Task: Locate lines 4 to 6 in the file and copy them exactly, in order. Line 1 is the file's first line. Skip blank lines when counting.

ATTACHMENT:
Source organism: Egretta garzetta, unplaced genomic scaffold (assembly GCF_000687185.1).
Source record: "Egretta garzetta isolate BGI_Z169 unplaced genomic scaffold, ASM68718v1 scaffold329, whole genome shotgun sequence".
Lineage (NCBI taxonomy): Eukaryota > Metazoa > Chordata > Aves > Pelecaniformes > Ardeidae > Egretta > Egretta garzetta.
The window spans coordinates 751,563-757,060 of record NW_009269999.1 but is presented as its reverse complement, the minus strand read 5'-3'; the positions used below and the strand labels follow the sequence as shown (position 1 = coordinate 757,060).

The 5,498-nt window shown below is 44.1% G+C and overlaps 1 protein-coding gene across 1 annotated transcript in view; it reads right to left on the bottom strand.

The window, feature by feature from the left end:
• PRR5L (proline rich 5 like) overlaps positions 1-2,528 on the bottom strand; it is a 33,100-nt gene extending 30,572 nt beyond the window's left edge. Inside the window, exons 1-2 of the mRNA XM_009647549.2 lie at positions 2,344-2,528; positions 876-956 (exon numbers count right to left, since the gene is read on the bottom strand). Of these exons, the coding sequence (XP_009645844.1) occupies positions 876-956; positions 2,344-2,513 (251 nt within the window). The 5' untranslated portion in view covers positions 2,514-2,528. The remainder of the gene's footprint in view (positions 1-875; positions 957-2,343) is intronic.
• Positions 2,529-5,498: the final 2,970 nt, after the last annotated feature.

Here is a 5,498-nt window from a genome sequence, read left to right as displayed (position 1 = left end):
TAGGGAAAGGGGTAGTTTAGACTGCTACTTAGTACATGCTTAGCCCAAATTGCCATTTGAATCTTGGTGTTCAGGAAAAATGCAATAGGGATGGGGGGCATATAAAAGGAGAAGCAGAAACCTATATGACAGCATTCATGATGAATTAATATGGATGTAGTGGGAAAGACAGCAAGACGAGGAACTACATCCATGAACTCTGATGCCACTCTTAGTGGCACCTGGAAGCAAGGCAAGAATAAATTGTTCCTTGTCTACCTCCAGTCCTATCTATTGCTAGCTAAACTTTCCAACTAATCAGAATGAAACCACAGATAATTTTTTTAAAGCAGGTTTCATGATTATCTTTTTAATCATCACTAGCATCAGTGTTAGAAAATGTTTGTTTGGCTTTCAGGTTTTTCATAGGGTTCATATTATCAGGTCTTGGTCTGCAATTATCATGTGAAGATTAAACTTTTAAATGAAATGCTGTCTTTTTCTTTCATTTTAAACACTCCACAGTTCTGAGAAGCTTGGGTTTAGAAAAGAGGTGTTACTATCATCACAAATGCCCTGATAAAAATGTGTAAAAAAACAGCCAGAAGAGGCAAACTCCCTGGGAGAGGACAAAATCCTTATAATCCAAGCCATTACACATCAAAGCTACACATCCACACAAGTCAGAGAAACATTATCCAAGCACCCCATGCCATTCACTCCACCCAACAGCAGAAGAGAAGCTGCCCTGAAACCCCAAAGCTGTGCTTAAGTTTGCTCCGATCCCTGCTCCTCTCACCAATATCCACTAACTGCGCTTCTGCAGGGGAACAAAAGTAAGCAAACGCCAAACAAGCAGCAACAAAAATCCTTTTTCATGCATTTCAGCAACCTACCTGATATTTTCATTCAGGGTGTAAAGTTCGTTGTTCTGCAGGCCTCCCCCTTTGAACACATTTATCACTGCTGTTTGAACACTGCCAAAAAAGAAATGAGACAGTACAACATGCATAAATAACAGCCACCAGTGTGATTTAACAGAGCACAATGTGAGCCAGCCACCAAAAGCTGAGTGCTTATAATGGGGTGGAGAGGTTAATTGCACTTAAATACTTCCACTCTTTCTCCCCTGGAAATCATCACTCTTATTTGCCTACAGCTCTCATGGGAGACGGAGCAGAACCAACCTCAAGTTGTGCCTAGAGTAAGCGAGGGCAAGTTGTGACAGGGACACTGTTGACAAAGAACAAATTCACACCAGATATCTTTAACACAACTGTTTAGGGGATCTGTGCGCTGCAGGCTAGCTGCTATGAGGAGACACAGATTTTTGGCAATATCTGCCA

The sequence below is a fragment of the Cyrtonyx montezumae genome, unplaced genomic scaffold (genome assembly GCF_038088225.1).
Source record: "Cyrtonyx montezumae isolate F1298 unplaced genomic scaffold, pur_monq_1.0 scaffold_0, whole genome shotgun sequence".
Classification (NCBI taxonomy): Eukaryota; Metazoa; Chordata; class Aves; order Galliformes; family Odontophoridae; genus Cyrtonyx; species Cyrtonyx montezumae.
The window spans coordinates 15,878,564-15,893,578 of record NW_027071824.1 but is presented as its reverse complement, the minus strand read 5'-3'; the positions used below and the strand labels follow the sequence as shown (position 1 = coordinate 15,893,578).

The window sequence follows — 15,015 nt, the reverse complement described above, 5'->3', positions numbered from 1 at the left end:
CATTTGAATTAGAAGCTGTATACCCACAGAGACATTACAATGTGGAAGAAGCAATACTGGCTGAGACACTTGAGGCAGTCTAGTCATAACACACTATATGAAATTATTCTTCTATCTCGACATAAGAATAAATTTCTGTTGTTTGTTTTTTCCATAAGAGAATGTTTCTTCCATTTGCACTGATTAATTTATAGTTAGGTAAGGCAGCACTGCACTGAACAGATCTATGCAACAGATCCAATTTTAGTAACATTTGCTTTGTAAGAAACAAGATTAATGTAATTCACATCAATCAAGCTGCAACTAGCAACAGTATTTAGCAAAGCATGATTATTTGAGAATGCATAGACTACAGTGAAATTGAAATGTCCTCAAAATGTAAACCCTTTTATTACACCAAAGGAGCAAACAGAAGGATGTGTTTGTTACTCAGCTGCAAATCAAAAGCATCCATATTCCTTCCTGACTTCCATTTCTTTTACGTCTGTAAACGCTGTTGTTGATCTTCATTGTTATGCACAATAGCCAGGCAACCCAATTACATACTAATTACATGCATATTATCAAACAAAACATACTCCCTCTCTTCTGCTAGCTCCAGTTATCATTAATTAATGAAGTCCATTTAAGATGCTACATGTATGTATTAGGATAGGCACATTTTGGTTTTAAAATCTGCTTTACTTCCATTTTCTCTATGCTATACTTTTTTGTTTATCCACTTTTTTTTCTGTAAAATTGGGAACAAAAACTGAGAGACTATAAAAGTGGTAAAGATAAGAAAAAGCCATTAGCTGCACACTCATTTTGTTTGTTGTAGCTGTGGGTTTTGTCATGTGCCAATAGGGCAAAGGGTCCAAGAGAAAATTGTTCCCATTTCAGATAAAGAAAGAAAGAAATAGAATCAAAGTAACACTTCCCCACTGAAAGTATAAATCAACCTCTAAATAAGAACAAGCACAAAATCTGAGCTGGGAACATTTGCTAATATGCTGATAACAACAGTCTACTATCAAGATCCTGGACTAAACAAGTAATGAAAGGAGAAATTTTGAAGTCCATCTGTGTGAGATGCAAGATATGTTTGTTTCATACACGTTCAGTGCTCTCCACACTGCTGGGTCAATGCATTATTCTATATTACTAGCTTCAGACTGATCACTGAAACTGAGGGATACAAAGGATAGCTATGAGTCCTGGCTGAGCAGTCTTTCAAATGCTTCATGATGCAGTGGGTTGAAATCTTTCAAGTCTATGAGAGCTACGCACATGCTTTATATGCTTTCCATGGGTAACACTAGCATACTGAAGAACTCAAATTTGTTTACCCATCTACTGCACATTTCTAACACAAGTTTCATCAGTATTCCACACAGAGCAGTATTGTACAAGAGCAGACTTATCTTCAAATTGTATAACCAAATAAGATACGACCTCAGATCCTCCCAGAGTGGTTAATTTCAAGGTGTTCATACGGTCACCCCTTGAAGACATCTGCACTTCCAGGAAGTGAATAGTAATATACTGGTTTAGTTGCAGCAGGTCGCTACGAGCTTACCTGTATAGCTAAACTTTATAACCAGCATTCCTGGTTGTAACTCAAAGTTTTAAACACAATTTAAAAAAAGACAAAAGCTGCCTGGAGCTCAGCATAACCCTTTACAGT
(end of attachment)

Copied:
The window spans coordinates 751,563-757,060 of record NW_009269999.1 but is presented as its reverse complement, the minus strand read 5'-3'; the positions used below and the strand labels follow the sequence as shown (position 1 = coordinate 757,060).

The 5,498-nt window shown below is 44.1% G+C and overlaps 1 protein-coding gene across 1 annotated transcript in view; it reads right to left on the bottom strand.

The window, feature by feature from the left end: